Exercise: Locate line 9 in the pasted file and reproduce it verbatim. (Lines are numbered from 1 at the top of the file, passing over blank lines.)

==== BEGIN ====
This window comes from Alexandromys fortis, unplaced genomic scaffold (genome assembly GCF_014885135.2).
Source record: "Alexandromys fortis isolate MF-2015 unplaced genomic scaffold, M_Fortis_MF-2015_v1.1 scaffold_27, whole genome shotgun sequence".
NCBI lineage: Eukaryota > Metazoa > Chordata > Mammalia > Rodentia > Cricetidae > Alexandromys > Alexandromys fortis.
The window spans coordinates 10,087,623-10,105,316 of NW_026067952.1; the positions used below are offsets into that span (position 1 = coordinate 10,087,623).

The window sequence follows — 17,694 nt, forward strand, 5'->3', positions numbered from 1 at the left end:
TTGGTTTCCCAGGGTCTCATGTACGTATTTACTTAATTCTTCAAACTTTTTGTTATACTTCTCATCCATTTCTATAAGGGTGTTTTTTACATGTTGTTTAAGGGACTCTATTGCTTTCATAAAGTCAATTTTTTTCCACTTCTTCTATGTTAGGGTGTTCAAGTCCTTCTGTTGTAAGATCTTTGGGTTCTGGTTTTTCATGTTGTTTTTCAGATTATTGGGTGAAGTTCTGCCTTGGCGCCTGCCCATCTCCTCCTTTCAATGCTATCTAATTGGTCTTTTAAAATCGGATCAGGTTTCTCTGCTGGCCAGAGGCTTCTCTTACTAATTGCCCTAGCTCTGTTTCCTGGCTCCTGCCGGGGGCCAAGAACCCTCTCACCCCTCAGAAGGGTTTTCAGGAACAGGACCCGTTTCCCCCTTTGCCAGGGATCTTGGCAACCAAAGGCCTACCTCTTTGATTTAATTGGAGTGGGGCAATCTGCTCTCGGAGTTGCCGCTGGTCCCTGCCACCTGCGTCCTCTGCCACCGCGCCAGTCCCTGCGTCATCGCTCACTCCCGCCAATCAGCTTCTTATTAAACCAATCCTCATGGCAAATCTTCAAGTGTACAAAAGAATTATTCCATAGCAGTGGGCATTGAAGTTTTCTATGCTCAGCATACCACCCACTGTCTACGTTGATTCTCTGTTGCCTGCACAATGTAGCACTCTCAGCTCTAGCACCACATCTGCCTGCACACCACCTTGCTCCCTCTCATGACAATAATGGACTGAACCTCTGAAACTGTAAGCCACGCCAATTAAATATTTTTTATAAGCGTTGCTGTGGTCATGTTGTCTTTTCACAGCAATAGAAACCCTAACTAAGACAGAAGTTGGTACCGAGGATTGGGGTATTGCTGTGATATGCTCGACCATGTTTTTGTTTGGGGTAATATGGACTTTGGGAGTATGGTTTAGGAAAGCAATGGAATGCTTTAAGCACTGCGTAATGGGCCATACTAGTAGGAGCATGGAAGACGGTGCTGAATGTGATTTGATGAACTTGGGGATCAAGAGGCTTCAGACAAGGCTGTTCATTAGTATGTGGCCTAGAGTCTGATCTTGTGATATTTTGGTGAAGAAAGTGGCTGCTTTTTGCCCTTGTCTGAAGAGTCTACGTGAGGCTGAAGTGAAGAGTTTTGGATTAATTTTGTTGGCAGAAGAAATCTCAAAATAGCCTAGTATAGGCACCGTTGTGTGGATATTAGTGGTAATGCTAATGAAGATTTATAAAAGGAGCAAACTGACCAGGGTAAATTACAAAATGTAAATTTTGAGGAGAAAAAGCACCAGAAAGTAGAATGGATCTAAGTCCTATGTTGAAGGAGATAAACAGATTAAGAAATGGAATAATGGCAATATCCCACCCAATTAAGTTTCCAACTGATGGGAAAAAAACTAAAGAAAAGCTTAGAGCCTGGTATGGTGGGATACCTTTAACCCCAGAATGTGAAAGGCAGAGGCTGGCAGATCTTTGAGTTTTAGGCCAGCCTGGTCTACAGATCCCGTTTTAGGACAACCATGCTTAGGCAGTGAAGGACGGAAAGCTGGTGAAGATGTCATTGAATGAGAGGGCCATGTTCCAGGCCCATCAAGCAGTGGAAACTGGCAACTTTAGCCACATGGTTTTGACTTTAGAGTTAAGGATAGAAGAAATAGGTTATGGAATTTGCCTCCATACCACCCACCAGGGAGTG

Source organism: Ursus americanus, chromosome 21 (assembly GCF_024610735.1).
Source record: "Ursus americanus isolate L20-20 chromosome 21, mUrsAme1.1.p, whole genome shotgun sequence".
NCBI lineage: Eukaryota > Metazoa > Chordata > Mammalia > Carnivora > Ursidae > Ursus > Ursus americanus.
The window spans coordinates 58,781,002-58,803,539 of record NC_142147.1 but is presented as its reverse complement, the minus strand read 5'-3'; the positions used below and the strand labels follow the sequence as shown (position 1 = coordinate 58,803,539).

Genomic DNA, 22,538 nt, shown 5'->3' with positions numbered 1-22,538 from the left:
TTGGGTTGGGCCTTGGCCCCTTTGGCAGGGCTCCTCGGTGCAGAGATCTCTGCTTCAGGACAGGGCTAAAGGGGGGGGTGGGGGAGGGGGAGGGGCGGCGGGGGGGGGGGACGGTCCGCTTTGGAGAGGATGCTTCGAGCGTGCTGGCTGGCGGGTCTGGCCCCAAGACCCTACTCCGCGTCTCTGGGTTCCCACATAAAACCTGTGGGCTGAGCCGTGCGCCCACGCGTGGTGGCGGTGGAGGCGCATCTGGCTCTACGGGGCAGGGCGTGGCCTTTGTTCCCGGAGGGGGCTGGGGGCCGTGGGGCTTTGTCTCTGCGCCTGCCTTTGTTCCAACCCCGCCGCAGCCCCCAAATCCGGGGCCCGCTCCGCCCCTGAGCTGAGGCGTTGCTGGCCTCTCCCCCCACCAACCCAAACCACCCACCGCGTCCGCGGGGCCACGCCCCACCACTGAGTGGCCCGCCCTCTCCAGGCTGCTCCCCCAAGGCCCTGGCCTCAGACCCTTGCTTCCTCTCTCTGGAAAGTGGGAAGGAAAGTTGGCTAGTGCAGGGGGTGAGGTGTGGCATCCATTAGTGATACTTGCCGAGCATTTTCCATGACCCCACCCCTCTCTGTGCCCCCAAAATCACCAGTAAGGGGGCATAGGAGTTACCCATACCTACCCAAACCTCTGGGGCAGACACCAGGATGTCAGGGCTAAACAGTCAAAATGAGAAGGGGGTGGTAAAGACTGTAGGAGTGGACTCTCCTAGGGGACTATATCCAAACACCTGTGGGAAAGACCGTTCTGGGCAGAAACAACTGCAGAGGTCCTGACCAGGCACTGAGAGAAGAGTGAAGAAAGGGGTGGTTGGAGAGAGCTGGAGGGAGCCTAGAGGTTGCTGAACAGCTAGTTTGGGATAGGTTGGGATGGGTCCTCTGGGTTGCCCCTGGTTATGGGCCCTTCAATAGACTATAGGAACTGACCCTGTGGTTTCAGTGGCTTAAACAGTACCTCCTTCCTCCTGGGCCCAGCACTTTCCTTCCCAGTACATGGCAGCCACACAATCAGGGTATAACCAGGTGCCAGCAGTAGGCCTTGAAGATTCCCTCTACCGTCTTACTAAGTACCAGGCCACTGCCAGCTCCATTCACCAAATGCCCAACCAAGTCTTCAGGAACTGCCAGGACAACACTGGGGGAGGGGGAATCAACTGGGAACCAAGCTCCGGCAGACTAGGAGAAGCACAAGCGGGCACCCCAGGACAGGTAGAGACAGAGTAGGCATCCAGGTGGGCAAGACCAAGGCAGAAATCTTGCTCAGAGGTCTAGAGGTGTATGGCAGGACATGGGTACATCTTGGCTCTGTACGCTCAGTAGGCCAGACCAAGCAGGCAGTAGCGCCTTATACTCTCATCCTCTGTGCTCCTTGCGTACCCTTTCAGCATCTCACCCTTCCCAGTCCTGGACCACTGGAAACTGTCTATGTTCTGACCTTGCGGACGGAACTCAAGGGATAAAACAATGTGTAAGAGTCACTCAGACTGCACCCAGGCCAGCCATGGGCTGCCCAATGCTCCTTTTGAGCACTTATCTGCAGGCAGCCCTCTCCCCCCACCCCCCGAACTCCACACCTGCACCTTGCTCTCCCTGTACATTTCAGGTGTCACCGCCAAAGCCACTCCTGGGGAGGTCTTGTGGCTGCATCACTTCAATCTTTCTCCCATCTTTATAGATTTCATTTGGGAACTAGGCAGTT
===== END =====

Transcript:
NCBI lineage: Eukaryota > Metazoa > Chordata > Mammalia > Carnivora > Ursidae > Ursus > Ursus americanus.